Efforts to include sexual orientation and gender identity rights into the dominant human rights discourse have become part of a movement that seeks to expand the existing human rights framework beyond the narrow confines of heterosexuality and cisgender. The 2006 Yogyakarta Principles, formulated by a group of distinguished human rights scholars (and named after the Indonesian city where they met) have become a landmark document: it seeks to redress the blind-spots in existing human rights provisions and it sheds light on the human rights of LGBT populations. Crucially, Yogyakarta anchors the obligations of states to protect all populations within the existing international human rights framework. It is important to stress, though, that neither the experiences nor the needs of lesbian and bisexual women on the one hand, and transgender women on the other are identical. Differences in relation to sexual orientation and gender identity must be understood and adequately addressed by policy-makers, statutory agencies and the wider public. However, regardless of these differences, LBT women also have shared experience of human rights violations.
• violence and the threat of violence, including violence in the home;
• discrimination, harassment and bullying in public life and in workplaces;
• restrictions on participation in public life;
• attempts to regulate sexuality, reproduction and the right to a family life, including restrictions on access to fertility treatment, restrictions on marriage rights, rights to inheritance and adoption rights;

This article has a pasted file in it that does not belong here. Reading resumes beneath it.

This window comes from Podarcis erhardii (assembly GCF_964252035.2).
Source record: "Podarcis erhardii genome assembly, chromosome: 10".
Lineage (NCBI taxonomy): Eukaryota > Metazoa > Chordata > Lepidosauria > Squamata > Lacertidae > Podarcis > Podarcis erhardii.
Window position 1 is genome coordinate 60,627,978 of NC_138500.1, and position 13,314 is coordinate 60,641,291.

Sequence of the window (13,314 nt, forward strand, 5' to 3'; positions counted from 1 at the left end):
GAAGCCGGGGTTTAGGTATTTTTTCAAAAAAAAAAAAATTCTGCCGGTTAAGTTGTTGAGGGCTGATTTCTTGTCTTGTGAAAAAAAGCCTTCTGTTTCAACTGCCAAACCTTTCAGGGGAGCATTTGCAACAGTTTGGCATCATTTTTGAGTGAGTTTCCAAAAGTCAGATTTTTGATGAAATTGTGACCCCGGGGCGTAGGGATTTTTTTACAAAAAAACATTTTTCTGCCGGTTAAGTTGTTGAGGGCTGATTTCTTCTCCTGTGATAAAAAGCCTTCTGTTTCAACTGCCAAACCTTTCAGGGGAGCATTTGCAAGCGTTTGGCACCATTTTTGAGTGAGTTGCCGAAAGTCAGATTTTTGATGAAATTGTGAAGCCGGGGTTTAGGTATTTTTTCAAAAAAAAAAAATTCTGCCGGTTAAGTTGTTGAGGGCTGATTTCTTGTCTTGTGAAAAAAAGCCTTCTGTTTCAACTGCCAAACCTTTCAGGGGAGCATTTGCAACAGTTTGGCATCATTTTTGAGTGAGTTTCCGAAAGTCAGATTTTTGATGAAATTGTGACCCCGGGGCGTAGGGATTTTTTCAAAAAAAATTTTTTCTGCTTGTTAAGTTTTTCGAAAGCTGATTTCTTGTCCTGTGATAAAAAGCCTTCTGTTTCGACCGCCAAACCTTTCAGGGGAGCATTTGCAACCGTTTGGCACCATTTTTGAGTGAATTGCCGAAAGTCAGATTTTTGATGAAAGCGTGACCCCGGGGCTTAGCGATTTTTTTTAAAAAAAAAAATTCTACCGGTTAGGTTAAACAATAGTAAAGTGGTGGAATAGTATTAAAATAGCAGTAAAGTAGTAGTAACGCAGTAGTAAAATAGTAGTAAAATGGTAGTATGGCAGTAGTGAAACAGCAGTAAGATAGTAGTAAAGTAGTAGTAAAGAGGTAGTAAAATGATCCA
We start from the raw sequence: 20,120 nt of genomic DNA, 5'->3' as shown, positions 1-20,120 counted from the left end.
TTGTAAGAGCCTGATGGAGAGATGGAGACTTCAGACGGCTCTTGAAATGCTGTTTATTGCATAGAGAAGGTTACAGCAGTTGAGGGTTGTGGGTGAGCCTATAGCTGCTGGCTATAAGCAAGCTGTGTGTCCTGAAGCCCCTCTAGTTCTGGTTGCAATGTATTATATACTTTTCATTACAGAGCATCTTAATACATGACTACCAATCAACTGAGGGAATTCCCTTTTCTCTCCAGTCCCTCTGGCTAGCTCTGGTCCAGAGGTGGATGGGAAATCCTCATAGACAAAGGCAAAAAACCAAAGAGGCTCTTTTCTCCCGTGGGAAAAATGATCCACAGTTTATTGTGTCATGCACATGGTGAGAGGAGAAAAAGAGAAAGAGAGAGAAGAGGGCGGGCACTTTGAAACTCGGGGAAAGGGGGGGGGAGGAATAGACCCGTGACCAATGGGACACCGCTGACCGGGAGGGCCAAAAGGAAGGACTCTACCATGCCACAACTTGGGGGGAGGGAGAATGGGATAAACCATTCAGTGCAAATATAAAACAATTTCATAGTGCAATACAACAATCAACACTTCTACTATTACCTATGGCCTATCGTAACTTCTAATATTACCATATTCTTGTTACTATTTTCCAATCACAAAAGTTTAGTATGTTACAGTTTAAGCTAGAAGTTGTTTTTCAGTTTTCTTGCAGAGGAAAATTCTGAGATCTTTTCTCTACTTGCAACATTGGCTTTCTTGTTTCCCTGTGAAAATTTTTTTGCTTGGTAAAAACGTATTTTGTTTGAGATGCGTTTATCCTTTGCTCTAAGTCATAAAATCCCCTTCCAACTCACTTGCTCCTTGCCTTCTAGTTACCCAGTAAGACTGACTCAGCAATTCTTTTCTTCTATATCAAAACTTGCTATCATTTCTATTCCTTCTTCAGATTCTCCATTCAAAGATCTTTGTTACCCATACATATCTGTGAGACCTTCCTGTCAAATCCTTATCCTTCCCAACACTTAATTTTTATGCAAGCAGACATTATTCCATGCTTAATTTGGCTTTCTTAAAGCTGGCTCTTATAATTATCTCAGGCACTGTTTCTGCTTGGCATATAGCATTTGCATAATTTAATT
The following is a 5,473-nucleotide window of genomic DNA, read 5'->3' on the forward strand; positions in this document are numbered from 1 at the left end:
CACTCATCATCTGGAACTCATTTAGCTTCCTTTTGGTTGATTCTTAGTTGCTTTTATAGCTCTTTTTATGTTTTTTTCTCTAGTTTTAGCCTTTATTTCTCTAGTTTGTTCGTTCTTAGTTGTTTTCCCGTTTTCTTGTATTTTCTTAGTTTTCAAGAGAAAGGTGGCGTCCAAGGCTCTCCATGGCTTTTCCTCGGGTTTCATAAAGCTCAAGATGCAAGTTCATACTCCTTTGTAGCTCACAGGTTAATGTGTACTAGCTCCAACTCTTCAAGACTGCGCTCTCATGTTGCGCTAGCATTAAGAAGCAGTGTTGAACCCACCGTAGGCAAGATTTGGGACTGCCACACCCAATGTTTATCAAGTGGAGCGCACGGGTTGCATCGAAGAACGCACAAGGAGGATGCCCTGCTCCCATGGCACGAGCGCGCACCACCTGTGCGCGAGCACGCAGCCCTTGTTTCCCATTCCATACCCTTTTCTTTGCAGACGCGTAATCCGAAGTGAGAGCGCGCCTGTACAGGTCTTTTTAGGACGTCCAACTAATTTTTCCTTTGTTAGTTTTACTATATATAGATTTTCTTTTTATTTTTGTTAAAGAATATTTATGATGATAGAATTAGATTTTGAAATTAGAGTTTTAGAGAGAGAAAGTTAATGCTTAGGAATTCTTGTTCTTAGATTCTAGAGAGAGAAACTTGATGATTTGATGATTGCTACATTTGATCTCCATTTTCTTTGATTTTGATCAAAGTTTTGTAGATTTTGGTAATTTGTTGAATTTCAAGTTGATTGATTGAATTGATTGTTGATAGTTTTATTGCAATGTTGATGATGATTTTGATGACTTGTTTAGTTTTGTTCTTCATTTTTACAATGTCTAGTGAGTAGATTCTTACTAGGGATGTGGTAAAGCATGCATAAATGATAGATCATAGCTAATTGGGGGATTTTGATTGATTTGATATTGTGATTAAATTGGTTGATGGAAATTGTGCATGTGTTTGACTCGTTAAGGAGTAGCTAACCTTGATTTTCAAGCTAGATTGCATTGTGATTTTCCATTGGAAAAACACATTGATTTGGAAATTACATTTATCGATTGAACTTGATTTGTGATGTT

• unequal access to healthcare and insensitive engagement with health concerns and needs;
• absence of a social recognition of already established legal rights, for example in relation to the Gender Recognition Act 2004.
Human rights violations have potentially tragic consequences: in recent months, Vicky Thompson and Joanne Latham, two transgender women who were sent to all-male prisons in England, subsequently committed suicide. In Northern Ireland, attacks on transgender people in their homes have made newspaper headlines. But there is also a sense of hope.
Lydia Foy became the first transgender person to receive the European Parliament’s Citizens Prize in 2015, following her long legal battle to introduce gender recognition laws in the Republic of Ireland. Only this month, Ellen Murray, a member of the Green Party, became the first transgender candidate to declare her intention to contest this year’s election to Northern Ireland Assembly.
Human rights struggles require courageous activists that make change possible. Existing legal frameworks aimed at protecting LBT women must be implemented by the relevant statutory agencies, such as the Housing Executive and the PSNI and by the relevant health and education providers. Policy-makers must urgently review how existing legislation impacts on the human rights of LBT women and, where necessary, bring forward new legislation. The human right to health, to safe and equal workplaces and homes, to equal treatment in education, and the ‘right to mount the rostrum’ must be enshrined in law and become part of a human rights culture that permeates all institutions and public and private spaces.